EU emission ceilings law "would save lives"

Commission looks to MEPs to support tough targets in national emission ceilings directive

Ozone and particulate pollution will claim an extra 4,000 EU lives annually if member states refuse to endorse national emission ceilings for four key air pollutants proposed by the European Commission, according to an unpublished Commission analysis seen by ENDS Daily. The figures have been circulated to MEPs as they decide whether to back the Commission's targets or to stick with less stringent ones agreed last year under a UN protocol.

MEPs will debate in Strasbourg tomorrow whether to support the Commission's plans for a directive to reduce national emissions of sulphur dioxide, nitrogen oxides, ammonia and hydrocarbons (ENDS Daily 9 June 1999). The targets are on average 12% stricter than those voluntarily accepted by EU countries under the UN/ECE multi-pollutant, multi-effects protocol (ENDS Daily 30 November 1999).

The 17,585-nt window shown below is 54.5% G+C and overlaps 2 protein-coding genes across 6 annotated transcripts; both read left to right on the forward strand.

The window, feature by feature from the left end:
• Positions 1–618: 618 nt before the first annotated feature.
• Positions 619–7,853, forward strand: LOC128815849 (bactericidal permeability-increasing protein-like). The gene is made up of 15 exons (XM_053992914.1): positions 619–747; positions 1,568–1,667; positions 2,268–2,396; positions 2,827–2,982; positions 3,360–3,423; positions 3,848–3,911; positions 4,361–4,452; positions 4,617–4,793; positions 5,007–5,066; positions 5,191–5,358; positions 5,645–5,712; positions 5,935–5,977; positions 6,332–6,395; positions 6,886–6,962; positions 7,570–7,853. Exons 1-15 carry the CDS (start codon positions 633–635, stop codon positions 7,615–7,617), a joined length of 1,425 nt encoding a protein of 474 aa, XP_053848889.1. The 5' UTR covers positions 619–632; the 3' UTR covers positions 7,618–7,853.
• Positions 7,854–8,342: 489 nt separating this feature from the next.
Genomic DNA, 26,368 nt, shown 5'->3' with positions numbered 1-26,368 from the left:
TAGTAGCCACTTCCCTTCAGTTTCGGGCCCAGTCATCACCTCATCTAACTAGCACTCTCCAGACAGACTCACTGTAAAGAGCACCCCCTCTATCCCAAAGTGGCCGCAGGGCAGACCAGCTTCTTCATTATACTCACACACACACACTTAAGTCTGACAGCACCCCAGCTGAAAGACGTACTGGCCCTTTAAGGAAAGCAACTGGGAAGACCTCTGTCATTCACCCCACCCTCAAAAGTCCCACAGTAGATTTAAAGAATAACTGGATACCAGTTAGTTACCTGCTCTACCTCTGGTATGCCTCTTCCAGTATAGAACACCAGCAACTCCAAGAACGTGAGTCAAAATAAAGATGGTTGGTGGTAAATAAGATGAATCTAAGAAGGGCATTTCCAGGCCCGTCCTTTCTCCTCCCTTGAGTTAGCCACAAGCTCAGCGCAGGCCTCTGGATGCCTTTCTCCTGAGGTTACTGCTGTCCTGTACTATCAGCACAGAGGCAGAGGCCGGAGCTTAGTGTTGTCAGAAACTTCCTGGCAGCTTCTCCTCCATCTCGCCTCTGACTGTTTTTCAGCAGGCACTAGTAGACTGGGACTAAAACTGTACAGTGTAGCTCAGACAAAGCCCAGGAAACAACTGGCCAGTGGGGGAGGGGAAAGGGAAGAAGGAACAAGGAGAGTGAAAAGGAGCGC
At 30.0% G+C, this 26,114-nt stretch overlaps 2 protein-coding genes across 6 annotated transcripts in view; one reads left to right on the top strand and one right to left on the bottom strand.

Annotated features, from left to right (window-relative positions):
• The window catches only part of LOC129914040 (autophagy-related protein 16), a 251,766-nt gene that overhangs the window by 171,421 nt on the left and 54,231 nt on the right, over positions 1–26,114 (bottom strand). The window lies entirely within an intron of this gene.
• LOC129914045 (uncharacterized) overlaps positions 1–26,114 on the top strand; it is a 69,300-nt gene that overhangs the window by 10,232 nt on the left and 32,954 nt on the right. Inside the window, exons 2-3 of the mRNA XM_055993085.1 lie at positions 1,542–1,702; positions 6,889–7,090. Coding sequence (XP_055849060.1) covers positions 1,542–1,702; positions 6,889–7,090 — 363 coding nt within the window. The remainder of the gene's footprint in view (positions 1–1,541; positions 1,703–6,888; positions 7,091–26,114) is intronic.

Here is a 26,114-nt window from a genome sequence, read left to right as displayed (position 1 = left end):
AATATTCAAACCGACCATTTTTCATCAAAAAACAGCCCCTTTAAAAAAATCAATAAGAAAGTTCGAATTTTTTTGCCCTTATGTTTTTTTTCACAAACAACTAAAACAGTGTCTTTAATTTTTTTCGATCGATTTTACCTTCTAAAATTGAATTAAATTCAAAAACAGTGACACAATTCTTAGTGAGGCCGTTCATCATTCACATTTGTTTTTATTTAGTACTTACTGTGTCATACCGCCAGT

Shortly after the protocol was signed in November, the Commission produced figures showing that it would miss targets to reduce acidification and ground-level ozone formation by up to 50% (ENDS Daily 4 November 1999). Now it has calculated the health effects of settling for the lower ambition level of the UN/ECE agreement, which was signed by countries across Europe rather than just the 15 EU members.

According to the analysis, 2,000 early EU deaths from short-term exposure to ozone and secondary particles would be prevented by the protocol, but 6,000 would be prevented by the directive. Meeting the protocol targets would add 75,000 "life-years" annually within the EU, while achieving the Commission's targets would add 250,000 life-years. The cost of meeting the protocol targets is estimated at euros 1.5bn annually, while the more ambitious EU proposal is costed at euros 5.7bn.

The Commission is hoping to influence MEPs before the Parliament votes on the directive on Wednesday. The assembly's influential environment committee has endorsed the Commission's proposal (ENDS Daily 24 February), but a large section of the centre-right EPP is opposed to the directive's targets, as are several member states (ENDS Daily 12 October 1999).

Follow Up:
European Commission, tel: +32 2 299 1111.

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